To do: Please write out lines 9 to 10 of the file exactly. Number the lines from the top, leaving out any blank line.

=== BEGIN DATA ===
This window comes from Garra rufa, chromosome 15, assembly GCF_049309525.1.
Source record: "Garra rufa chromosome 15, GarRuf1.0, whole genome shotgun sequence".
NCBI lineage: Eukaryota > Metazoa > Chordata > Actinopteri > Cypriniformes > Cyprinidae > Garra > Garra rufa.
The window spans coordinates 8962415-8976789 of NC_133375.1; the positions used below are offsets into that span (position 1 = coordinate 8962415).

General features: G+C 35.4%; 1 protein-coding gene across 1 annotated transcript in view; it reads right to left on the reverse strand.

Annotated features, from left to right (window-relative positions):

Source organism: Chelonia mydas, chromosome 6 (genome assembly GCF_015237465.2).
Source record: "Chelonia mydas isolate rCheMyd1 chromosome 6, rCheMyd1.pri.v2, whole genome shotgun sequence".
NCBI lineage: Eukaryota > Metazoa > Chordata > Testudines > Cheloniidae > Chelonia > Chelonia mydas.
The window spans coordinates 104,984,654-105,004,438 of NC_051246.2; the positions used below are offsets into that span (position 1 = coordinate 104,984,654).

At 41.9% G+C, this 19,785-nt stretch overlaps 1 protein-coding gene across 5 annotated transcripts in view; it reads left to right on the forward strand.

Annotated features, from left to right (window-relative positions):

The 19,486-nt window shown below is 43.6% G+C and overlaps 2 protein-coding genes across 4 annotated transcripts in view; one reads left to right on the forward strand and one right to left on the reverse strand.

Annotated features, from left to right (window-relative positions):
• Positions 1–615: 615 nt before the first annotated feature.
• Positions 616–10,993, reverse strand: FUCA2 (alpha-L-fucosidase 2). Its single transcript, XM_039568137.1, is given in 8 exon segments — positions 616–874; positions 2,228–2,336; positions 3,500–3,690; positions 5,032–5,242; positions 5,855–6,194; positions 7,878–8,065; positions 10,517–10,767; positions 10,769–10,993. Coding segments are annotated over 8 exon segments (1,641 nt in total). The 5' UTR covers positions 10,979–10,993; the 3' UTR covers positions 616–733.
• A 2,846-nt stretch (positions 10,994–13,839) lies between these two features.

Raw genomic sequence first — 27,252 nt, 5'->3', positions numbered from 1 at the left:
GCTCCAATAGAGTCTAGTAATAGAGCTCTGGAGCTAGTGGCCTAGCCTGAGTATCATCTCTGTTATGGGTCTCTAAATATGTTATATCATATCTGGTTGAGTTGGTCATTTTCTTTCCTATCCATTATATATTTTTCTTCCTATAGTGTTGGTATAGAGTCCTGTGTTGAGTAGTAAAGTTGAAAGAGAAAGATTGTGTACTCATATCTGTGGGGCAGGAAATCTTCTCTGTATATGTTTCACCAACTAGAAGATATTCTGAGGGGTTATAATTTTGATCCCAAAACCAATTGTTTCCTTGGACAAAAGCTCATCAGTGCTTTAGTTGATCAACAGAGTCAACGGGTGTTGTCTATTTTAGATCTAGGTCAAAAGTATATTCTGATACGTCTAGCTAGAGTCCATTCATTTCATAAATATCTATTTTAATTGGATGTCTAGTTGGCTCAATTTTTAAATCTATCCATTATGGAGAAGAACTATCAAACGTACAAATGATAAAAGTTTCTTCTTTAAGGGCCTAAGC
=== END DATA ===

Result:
NCBI lineage: Eukaryota > Metazoa > Chordata > Testudines > Cheloniidae > Chelonia > Chelonia mydas.
The window spans coordinates 104,984,654-105,004,438 of NC_051246.2; the positions used below are offsets into that span (position 1 = coordinate 104,984,654).